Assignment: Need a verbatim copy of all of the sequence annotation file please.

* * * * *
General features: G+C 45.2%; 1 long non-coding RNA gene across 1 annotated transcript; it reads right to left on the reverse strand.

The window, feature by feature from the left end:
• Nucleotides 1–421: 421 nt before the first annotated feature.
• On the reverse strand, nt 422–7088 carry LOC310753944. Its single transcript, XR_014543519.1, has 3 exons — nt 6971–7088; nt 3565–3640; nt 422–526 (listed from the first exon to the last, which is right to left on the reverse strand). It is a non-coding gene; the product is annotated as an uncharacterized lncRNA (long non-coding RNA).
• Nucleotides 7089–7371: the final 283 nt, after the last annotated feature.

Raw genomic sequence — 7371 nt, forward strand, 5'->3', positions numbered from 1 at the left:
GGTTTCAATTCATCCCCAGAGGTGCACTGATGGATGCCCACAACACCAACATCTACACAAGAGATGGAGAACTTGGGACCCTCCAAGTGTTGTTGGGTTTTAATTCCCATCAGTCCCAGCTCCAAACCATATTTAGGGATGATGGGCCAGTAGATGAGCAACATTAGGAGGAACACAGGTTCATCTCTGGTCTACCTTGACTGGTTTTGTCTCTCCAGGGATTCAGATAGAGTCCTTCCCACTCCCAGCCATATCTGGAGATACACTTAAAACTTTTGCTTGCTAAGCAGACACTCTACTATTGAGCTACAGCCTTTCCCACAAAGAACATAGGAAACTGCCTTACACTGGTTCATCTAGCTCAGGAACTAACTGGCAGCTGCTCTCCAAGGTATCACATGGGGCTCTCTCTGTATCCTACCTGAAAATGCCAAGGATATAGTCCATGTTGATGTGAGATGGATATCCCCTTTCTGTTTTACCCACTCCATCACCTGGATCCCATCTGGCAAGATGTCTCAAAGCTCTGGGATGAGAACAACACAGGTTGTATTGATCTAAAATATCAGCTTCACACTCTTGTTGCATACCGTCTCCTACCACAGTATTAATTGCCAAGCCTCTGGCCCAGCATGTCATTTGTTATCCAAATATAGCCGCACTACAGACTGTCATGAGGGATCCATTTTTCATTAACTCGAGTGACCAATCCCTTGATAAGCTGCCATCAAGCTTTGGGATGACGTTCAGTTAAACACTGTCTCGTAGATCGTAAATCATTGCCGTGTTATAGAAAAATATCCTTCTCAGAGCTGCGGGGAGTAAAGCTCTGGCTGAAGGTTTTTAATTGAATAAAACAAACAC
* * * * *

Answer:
General features: G+C 45.2%; 1 long non-coding RNA gene across 1 annotated transcript; it reads right to left on the reverse strand.

The window, feature by feature from the left end:
• Nucleotides 1–421: 421 nt before the first annotated feature.
• On the reverse strand, nt 422–7088 carry LOC310753944. Its single transcript, XR_014543519.1, has 3 exons — nt 6971–7088; nt 3565–3640; nt 422–526 (listed from the first exon to the last, which is right to left on the reverse strand). It is a non-coding gene; the product is annotated as an uncharacterized lncRNA (long non-coding RNA).
• Nucleotides 7089–7371: the final 283 nt, after the last annotated feature.

Raw genomic sequence — 7371 nt, forward strand, 5'->3', positions numbered from 1 at the left:
GGTTTCAATTCATCCCCAGAGGTGCACTGATGGATGCCCACAACACCAACATCTACACAAGAGATGGAGAACTTGGGACCCTCCAAGTGTTGTTGGGTTTTAATTCCCATCAGTCCCAGCTCCAAACCATATTTAGGGATGATGGGCCAGTAGATGAGCAACATTAGGAGGAACACAGGTTCATCTCTGGTCTACCTTGACTGGTTTTGTCTCTCCAGGGATTCAGATAGAGTCCTTCCCACTCCCAGCCATATCTGGAGATACACTTAAAACTTTTGCTTGCTAAGCAGACACTCTACTATTGAGCTACAGCCTTTCCCACAAAGAACATAGGAAACTGCCTTACACTGGTTCATCTAGCTCAGGAACTAACTGGCAGCTGCTCTCCAAGGTATCACATGGGGCTCTCTCTGTATCCTACCTGAAAATGCCAAGGATATAGTCCATGTTGATGTGAGATGGATATCCCCTTTCTGTTTTACCCACTCCATCACCTGGATCCCATCTGGCAAGATGTCTCAAAGCTCTGGGATGAGAACAACACAGGTTGTATTGATCTAAAATATCAGCTTCACACTCTTGTTGCATACCGTCTCCTACCACAGTATTAATTGCCAAGCCTCTGGCCCAGCATGTCATTTGTTATCCAAATATAGCCGCACTACAGACTGTCATGAGGGATCCATTTTTCATTAACTCGAGTGACCAATCCCTTGATAAGCTGCCATCAAGCTTTGGGATGACGTTCAGTTAAACACTGTCTCGTAGATCGTAAATCATTGCCGTGTTATAGAAAAATATCCTTCTCAGAGCTGCGGGGAGTAAAGCTCTGGCTGAAGGTTTTTAATTGAATAAAACAAACAC